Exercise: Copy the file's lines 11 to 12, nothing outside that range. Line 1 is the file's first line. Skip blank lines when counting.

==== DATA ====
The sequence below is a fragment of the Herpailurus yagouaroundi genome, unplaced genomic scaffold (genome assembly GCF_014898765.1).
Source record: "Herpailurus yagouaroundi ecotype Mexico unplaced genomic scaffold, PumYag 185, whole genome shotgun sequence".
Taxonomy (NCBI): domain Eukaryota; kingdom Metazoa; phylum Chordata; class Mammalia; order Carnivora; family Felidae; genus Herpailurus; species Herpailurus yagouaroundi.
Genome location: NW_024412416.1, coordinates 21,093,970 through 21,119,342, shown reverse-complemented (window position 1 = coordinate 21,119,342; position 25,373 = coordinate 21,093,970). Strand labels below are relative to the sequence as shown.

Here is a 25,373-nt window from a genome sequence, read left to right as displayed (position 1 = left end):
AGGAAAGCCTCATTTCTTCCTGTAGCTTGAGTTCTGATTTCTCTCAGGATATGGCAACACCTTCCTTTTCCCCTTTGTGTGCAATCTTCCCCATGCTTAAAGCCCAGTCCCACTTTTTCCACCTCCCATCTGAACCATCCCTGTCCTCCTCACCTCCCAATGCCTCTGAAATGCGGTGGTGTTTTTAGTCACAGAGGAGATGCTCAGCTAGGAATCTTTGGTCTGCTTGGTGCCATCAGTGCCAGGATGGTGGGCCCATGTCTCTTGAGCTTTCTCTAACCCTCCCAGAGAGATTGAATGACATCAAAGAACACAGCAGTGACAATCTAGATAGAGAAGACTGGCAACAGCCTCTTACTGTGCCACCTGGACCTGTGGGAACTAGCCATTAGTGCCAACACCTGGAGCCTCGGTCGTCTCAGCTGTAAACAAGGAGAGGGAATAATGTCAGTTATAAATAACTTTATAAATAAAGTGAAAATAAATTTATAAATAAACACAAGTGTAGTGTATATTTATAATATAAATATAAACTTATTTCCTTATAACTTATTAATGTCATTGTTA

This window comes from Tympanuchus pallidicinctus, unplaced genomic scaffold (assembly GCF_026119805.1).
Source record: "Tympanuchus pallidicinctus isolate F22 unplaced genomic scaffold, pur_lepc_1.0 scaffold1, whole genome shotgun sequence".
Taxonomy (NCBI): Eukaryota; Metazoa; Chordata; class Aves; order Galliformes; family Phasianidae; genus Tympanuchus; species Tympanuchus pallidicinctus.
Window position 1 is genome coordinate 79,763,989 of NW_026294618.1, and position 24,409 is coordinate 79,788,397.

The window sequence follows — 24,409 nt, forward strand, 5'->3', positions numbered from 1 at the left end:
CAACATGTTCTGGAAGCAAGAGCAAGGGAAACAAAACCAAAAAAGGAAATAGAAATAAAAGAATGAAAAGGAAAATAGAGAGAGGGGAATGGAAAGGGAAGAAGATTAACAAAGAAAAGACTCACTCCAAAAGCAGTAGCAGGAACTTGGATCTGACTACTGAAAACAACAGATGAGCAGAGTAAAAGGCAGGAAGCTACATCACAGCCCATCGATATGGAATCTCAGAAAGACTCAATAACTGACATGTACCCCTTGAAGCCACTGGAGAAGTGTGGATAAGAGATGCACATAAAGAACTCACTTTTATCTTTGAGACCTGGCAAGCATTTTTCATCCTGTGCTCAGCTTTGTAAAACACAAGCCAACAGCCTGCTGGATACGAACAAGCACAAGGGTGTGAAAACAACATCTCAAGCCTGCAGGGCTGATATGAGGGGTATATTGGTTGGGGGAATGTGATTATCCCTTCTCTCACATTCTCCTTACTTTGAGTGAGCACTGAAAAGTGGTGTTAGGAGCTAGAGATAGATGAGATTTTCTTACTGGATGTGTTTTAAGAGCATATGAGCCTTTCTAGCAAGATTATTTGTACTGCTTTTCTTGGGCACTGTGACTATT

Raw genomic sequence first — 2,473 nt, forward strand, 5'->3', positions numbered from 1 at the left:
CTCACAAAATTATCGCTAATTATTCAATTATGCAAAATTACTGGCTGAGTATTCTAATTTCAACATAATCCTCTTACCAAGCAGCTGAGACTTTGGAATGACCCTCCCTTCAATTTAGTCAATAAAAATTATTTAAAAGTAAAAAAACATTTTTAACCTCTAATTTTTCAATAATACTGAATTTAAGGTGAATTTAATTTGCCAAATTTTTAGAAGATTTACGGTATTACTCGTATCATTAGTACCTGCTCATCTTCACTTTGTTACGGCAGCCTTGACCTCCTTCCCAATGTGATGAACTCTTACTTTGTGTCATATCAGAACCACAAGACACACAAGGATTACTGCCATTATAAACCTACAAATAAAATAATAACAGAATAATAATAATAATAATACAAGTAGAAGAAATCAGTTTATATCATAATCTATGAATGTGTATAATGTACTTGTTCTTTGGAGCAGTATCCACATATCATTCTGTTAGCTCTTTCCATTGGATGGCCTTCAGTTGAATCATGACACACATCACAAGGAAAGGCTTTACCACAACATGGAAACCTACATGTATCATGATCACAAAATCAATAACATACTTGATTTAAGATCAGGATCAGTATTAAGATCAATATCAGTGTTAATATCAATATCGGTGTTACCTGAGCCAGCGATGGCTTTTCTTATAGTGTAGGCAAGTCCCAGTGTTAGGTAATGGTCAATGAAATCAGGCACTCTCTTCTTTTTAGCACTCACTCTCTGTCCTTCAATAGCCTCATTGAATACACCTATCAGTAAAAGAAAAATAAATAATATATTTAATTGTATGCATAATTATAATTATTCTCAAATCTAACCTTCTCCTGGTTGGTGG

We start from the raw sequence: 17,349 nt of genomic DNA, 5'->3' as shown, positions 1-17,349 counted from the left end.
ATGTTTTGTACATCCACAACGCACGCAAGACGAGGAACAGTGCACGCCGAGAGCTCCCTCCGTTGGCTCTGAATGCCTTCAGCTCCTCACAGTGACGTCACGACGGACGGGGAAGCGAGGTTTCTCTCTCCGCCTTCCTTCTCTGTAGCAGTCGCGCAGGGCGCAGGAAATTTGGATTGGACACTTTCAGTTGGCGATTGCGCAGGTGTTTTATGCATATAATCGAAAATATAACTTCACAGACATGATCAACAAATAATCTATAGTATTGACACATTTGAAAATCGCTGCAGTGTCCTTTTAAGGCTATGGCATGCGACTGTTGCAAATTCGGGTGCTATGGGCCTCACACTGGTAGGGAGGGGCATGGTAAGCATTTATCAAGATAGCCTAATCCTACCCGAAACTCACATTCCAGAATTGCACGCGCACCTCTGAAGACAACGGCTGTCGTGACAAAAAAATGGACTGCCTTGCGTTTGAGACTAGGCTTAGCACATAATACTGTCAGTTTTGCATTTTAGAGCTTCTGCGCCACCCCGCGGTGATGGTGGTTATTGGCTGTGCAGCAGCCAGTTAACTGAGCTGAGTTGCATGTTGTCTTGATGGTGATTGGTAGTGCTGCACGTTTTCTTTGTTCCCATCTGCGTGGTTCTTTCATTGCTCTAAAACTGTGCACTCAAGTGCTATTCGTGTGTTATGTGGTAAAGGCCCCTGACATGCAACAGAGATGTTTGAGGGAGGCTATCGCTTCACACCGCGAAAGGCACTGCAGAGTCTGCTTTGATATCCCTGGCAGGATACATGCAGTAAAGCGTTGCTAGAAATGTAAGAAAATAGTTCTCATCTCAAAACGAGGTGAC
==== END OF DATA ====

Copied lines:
The window sequence follows — 24,409 nt, forward strand, 5'->3', positions numbered from 1 at the left end:
CAACATGTTCTGGAAGCAAGAGCAAGGGAAACAAAACCAAAAAAGGAAATAGAAATAAAAGAATGAAAAGGAAAATAGAGAGAGGGGAATGGAAAGGGAAGAAGATTAACAAAGAAAAGACTCACTCCAAAAGCAGTAGCAGGAACTTGGATCTGACTACTGAAAACAACAGATGAGCAGAGTAAAAGGCAGGAAGCTACATCACAGCCCATCGATATGGAATCTCAGAAAGACTCAATAACTGACATGTACCCCTTGAAGCCACTGGAGAAGTGTGGATAAGAGATGCACATAAAGAACTCACTTTTATCTTTGAGACCTGGCAAGCATTTTTCATCCTGTGCTCAGCTTTGTAAAACACAAGCCAACAGCCTGCTGGATACGAACAAGCACAAGGGTGTGAAAACAACATCTCAAGCCTGCAGGGCTGATATGAGGGGTATATTGGTTGGGGGAATGTGATTATCCCTTCTCTCACATTCTCCTTACTTTGAGTGAGCACTGAAAAGTGGTGTTAGGAGCTAGAGATAGATGAGATTTTCTTACTGGATGTGTTTTAAGAGCATATGAGCCTTTCTAGCAAGATTATTTGTACTGCTTTTCTTGGGCACTGTGACTATT